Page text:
Here we are starting December — the holiday season ahead — and it’s a difficult time of year for a few reasons. And no, I’m not just talking about whether Joe Biden actually makes it into the White House to become the 46th president of the United States. It’s only mid-November as I write this, so who knows what can happen between now and the January 20 inauguration day. Trump could declare the United States a republic, appointing himself the supreme dictator for life. Nothing would surprise me. I can only hope the transition to President Biden goes smoothly.
Mostly, I am referring to issues closer to my home. First, I have an old friend I’m afraid is not going to make it much longer, and, second, is there someway to spin this COVID-19 thing to minimize Christmas spending and not look like a cheapskate?
Without being too melodramatic, the old friend I refer to is my long-beloved recliner chair. It is making clunk sounds I haven’t heard before. I fear the day is near when I will have to make that difficult one last trip with the chair out behind the barn. And since I don’t have a barn, I guess it will be a one-way trip to the city landfill, that will cost me a $25 disposal fee. Dropping it off at a local Goodwill depot is a free option, however, I am afraid if the chair is bad enough for me to get rid of it, no one else will want it either.
It’s been a good chair, a great chair really. I think it is a La-Z-Boy we bought at the Sear’s clearance centre many years ago — how many, I can’t remember. I know it was with me during the 9/11 crisis, which was 20 years ago, so it might even be 25 years old.
If I watched two or three hours of TV per day over 25 years, that equals about 1,140 days, or me sitting in that chair the equivalent of three years straight. It knows my butt well.
It had this odd clunking sound even when we first bought it — that’s likely why it was at the clearance centre to begin with. But other than the clunk when it disengaged from reclining position to normal-sitting position, it worked great. It was very comfortable. But now there is extra clunking going on. I get the chair reclined into my usual TV-watching positioning and a couple minutes later there’s a clunk and a jolt and the angle of the footrest drops down about an inch or two. Still reclined, but an inch or so lower. That’s not a good sign.
I thought about finding a recliner repair shop (if they even exist) and then I remembered an old IKEA furniture TV commercial featuring a sad-looking table lamp, sitting by a garbage can on a rainy night, sad music is playing. And for a couple seconds you’re feeling badly for the lamp, until the IKEA announcer says something like, “Get over it, it is just a lamp, go buy a new one.” That’s the hard line I will have to apply to my chair.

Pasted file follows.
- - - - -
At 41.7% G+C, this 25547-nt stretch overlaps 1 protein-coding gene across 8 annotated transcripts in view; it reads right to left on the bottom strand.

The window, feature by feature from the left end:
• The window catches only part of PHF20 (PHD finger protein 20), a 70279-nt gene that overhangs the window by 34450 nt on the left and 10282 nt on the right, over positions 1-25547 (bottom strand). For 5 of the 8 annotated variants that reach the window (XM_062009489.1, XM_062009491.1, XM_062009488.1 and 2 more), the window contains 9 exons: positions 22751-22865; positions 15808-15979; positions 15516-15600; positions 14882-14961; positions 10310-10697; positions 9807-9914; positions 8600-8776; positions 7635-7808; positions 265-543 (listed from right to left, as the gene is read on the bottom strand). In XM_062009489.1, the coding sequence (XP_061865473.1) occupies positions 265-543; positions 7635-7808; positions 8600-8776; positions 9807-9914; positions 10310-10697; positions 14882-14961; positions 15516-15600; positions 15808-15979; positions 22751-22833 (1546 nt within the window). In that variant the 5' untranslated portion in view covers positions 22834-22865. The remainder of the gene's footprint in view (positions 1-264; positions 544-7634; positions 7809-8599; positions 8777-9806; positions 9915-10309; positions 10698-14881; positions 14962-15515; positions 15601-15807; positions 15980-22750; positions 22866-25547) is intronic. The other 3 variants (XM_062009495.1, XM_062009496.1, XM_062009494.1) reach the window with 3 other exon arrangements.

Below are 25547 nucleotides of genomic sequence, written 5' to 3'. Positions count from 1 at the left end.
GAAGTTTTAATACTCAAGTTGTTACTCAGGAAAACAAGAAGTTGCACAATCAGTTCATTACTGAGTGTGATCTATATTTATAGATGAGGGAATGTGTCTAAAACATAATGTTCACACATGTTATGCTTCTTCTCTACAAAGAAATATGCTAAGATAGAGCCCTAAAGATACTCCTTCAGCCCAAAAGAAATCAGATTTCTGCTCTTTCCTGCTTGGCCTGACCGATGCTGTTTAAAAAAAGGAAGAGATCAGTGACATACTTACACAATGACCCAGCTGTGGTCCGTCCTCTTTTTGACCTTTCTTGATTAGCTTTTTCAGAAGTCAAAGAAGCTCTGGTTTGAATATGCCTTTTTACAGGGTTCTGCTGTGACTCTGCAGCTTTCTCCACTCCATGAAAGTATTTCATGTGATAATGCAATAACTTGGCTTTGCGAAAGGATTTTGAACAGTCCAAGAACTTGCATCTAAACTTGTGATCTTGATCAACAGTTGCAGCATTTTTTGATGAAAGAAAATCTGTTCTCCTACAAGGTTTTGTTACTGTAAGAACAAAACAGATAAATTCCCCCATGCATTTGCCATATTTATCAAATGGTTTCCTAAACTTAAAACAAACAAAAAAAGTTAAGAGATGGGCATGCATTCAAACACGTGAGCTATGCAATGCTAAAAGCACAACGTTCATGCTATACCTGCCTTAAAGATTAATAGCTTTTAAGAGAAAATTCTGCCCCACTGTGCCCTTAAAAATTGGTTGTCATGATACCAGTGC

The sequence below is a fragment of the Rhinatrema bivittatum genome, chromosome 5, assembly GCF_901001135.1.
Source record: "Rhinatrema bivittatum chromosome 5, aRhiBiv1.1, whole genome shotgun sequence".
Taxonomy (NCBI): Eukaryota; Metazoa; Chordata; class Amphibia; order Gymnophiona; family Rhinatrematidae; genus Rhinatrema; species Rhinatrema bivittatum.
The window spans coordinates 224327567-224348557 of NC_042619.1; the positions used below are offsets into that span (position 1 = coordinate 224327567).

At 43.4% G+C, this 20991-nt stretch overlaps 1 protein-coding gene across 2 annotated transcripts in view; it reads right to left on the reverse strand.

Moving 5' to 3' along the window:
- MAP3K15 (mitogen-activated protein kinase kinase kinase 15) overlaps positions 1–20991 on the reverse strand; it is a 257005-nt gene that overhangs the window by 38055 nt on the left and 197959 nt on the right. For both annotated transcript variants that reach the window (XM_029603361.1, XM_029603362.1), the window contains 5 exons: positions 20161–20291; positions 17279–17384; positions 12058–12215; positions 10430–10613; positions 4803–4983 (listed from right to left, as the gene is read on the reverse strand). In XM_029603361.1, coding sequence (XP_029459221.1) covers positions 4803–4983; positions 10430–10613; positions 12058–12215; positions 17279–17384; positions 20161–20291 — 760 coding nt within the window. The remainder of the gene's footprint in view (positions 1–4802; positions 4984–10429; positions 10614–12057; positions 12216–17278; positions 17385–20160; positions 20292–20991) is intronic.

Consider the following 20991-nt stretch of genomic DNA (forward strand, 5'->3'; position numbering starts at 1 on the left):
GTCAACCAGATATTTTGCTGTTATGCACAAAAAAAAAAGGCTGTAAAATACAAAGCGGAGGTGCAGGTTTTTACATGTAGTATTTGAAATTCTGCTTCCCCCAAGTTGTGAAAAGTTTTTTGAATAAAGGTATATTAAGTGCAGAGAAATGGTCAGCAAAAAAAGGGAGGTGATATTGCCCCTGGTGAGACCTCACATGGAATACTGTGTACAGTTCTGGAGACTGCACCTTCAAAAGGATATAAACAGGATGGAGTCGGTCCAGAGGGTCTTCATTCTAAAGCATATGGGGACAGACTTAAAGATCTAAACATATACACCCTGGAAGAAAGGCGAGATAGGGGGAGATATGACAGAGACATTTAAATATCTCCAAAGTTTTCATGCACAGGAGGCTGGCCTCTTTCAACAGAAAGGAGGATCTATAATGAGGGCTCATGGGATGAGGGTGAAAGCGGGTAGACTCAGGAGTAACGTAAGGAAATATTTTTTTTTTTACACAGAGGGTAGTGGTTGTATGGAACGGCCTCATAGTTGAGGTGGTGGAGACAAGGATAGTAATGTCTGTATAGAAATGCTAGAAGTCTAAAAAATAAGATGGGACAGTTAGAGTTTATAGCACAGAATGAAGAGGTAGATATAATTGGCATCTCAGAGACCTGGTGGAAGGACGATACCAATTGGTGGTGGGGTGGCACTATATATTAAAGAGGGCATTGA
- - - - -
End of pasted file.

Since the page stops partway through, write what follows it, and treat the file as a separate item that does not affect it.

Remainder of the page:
Or if anyone is a collector of odd and usual historical items, and you’re the least bit interested in the recliner that Lee Hart sat in for three years, let me know. I might even deliver.
And I really can no longer complain about the cost of Christmas. We nipped that spending monster in the bud a few years ago. With two adult children with their partners and now a two-year-old grandson literally running around, we are a max of seven in our immediate family. It is not a large cohort to begin with.
But then a few years ago, somebody had the courage to say, why don’t we just draw names and buy one gift for one person, with a dollar limit of $40 — that was an award-winning idea. About then, we were also in the process of weaning the extended family off the gift-giving list too. With siblings, nieces and nephews, aunts and uncles and cousins, and figuring out where to draw the line, it was totally unmanageable anyway. So that all stopped, as well.
So, really, I have to buy one gift for one person for a max of $40 and usually we also pick a letter of the alphabet, so the gift somehow has to connect to the letter theme. I don’t have it bad at all. I hear the horror stories of some people who start Christmas shopping in August because they feel compelled to buy a gift for everyone they have ever known, and I think, wow, that has to be stressful and expensive.
Come to think of it, if I just wrangle my way into being the letter picker for this year’s gift giving it might miraculously end up being the letter “R.” And if that be the case, one lucky person might end up the recipient of a lovingly used recliner that just doesn’t recline anymore. If this gets marketed properly, it could actually be a family heirloom that gets passed from one generation to the next — a much-coveted gift.
But paring the gift giving down to a minimum isn’t about being cheap. My late father-in-law often made a good point. He was an old man who grew up in a small village in southern Italy in the 1920s, where life and gift giving were simple. And after 40 years of working for CN Rail, in retirement, he reflected on how times had changed, often commenting, “Today, every day is Christmas.” The point being made that most households and most of us don’t lack for very much at anytime of the year.
It is this message that perhaps most apply applies as we weather the storm of this pandemic year — if we have our health and our family this holiday season, then beyond that we really don’t need much more.